Race report: Race 4 Freedom 5K

Race 4 Freedom 5K

5K #44

September 9, 2017

Place: 76/883

Time: 22:48

After my friend Jennifer White drove to Pretty Prairie for the Rodeo Run in July, I couldn’t not return the favor and participate in her race. I was just one of over 1,000 participants. She wouldn’t have noticed if I wasn’t there. I probably bugged her too much when I was. But it was important to me to support my friend.

Jen does amazing (and important) work with ICT S.O.S. I ran this race in 2012 before I knew her. It was a great turnout back then and even more impressive this time around. Pretty sure I saw somewhere saying it was the largest timed 5K in Wichita. That’s no small feat. Wichita’s a big city. I’m so proud of my friend.

Jen on mic

She stutters a lot less than I do than when addressing a crowd of people.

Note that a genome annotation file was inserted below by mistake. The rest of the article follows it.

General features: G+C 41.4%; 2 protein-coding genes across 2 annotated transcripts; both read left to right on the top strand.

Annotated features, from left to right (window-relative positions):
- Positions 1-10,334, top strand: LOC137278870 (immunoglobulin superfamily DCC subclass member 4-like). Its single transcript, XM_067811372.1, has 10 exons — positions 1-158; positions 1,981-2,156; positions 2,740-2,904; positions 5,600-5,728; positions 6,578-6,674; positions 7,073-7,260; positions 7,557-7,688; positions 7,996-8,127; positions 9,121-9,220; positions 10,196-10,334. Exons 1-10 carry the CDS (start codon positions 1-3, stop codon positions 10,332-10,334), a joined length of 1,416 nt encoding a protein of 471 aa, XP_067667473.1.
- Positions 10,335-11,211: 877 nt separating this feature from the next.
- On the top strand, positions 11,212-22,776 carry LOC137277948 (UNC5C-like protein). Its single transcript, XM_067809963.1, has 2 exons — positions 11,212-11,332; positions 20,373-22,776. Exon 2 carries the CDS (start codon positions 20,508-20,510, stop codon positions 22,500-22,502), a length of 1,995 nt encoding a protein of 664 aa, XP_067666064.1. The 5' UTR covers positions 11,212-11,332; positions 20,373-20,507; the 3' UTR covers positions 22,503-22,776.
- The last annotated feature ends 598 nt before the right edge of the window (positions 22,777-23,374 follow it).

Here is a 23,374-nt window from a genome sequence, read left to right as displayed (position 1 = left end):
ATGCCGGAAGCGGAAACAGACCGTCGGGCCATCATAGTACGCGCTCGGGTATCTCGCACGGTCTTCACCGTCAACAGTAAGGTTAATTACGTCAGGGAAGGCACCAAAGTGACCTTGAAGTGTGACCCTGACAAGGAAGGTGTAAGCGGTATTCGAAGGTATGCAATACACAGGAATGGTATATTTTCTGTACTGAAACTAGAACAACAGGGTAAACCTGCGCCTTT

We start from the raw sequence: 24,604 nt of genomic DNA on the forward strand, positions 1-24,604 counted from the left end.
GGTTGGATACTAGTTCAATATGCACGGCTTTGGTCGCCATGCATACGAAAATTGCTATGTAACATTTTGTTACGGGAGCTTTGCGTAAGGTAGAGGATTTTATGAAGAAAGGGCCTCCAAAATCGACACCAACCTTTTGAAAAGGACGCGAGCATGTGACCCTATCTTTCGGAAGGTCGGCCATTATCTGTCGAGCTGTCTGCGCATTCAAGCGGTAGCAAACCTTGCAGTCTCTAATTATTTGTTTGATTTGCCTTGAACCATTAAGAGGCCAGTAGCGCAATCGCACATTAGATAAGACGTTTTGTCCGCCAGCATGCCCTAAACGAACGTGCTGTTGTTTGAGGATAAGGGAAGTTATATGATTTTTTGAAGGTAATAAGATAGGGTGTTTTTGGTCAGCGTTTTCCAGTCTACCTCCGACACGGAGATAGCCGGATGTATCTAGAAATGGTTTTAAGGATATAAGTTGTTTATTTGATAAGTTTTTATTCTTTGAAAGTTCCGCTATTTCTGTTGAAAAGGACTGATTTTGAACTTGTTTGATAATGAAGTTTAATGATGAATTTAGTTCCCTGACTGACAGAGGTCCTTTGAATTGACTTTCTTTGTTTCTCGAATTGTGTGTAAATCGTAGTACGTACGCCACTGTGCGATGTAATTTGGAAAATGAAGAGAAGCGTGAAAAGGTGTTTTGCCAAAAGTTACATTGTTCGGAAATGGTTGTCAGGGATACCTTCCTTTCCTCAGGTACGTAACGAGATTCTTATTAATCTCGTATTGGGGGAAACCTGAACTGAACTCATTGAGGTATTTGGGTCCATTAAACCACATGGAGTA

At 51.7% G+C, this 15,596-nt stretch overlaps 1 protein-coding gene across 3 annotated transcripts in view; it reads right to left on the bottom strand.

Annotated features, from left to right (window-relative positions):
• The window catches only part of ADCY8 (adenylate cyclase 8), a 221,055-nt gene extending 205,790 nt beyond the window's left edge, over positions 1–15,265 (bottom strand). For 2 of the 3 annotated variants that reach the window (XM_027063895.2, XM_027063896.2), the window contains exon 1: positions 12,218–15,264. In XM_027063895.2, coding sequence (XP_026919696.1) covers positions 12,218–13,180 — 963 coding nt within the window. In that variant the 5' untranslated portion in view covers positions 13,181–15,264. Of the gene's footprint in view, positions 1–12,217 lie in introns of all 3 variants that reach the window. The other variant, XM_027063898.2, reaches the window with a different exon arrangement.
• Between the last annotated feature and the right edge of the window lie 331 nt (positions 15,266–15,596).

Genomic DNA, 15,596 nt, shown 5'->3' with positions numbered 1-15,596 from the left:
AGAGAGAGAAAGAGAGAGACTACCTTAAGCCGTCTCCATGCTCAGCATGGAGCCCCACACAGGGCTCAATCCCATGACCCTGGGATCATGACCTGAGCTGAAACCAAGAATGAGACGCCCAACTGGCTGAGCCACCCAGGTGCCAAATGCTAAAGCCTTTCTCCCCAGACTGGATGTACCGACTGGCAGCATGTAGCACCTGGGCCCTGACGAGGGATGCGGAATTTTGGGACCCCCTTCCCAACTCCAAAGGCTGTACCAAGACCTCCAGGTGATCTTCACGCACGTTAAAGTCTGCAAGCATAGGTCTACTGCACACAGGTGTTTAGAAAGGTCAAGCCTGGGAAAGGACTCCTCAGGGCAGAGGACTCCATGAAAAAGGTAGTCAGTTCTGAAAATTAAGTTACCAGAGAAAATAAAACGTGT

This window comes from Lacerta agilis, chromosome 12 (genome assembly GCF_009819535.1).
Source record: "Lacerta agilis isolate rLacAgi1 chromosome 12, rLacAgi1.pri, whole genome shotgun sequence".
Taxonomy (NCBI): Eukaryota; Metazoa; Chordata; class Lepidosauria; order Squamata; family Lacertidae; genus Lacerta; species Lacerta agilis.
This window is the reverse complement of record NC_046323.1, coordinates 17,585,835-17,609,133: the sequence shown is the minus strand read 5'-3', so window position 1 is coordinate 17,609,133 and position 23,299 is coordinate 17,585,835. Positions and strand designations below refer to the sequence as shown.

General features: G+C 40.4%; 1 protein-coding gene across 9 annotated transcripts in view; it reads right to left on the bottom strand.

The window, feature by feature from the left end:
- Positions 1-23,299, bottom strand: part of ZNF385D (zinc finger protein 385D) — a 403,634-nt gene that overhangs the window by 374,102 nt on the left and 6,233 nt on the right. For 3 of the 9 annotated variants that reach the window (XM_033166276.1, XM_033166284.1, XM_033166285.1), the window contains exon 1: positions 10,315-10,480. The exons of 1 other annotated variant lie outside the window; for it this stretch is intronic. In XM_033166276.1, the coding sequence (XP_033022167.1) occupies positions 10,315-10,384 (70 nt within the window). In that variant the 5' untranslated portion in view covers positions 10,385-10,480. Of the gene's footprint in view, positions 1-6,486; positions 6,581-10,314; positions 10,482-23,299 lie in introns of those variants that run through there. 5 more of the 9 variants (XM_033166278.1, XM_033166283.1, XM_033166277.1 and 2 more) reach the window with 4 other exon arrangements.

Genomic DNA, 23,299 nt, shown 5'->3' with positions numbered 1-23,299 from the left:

There was a band…

band

Pretty solid entertainment.

This is how you know the event is legit…

truck

They’ve got their own truck. Big timers.

There was even pancakes and sausage after the race. I forgot to photograph those for this report. I ate them too fast. I apologize for nothing.

Anyway, on to the race…

While I’m not generally a fan of wearing red, the shirts fit great. Even got a cool bag and a pen. I love pens. Oh, and the coolest looking bib I’ve ever had at a race. Shaped like Kansas, design of the Wichita flag. Love it.

shirt + bag

2017 shirt, bib, bag and race map.

I got into the habit during long races of putting my bib on my shorts, rather than my shirt. I continue that habit now, regardless of how short the race is. I always feel like people might be judging me for this, but I don’t care. It keeps my shirt more free for moving and wiping sweat when needed, etc.

bib on shorts

See?

I was going to try my best to find my friend Dan Loving and run with him. I was unable to locate him before the race, although I did spot several other friends. Always good to see familiar faces.

start line

2017 Race 4 Freedom start line.

Since I had not found Dan, I thought I’d just try maneuvering through the crowd and see what I could do. I did not plan on racing this at all, but once I got a mile in, I thought I’d put the lungs to work a little bit.